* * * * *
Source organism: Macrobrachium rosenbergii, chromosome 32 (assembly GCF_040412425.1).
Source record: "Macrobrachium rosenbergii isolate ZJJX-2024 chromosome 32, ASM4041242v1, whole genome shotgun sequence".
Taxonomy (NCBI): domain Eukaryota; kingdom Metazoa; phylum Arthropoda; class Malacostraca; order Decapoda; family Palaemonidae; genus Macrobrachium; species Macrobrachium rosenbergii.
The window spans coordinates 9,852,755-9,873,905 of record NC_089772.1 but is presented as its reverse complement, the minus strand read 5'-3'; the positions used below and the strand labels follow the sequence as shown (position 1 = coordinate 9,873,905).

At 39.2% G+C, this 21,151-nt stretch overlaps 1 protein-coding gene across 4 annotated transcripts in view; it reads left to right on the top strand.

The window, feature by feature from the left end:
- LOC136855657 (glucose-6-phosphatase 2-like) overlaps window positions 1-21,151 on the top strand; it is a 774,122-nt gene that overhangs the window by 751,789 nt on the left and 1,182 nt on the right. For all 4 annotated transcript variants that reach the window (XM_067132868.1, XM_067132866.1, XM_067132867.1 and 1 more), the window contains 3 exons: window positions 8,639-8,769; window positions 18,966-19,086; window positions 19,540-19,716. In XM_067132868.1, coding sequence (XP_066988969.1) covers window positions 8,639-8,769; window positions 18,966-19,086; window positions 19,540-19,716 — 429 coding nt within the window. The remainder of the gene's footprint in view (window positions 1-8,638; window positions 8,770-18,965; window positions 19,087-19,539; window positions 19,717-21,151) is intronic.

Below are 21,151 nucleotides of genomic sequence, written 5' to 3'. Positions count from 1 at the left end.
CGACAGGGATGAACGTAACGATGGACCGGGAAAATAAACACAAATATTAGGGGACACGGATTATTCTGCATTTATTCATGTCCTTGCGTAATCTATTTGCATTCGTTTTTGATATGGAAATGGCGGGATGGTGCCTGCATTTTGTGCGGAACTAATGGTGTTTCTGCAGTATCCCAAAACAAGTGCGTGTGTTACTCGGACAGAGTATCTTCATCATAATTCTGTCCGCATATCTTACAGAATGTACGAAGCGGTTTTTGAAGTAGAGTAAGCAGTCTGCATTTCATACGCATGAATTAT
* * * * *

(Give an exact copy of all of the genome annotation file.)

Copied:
Source organism: Macrobrachium rosenbergii, chromosome 32 (assembly GCF_040412425.1).
Source record: "Macrobrachium rosenbergii isolate ZJJX-2024 chromosome 32, ASM4041242v1, whole genome shotgun sequence".
Taxonomy (NCBI): domain Eukaryota; kingdom Metazoa; phylum Arthropoda; class Malacostraca; order Decapoda; family Palaemonidae; genus Macrobrachium; species Macrobrachium rosenbergii.
The window spans coordinates 9,852,755-9,873,905 of record NC_089772.1 but is presented as its reverse complement, the minus strand read 5'-3'; the positions used below and the strand labels follow the sequence as shown (position 1 = coordinate 9,873,905).

At 39.2% G+C, this 21,151-nt stretch overlaps 1 protein-coding gene across 4 annotated transcripts in view; it reads left to right on the top strand.

The window, feature by feature from the left end:
- LOC136855657 (glucose-6-phosphatase 2-like) overlaps window positions 1-21,151 on the top strand; it is a 774,122-nt gene that overhangs the window by 751,789 nt on the left and 1,182 nt on the right. For all 4 annotated transcript variants that reach the window (XM_067132868.1, XM_067132866.1, XM_067132867.1 and 1 more), the window contains 3 exons: window positions 8,639-8,769; window positions 18,966-19,086; window positions 19,540-19,716. In XM_067132868.1, coding sequence (XP_066988969.1) covers window positions 8,639-8,769; window positions 18,966-19,086; window positions 19,540-19,716 — 429 coding nt within the window. The remainder of the gene's footprint in view (window positions 1-8,638; window positions 8,770-18,965; window positions 19,087-19,539; window positions 19,717-21,151) is intronic.

Below are 21,151 nucleotides of genomic sequence, written 5' to 3'. Positions count from 1 at the left end.
CGACAGGGATGAACGTAACGATGGACCGGGAAAATAAACACAAATATTAGGGGACACGGATTATTCTGCATTTATTCATGTCCTTGCGTAATCTATTTGCATTCGTTTTTGATATGGAAATGGCGGGATGGTGCCTGCATTTTGTGCGGAACTAATGGTGTTTCTGCAGTATCCCAAAACAAGTGCGTGTGTTACTCGGACAGAGTATCTTCATCATAATTCTGTCCGCATATCTTACAGAATGTACGAAGCGGTTTTTGAAGTAGAGTAAGCAGTCTGCATTTCATACGCATGAATTAT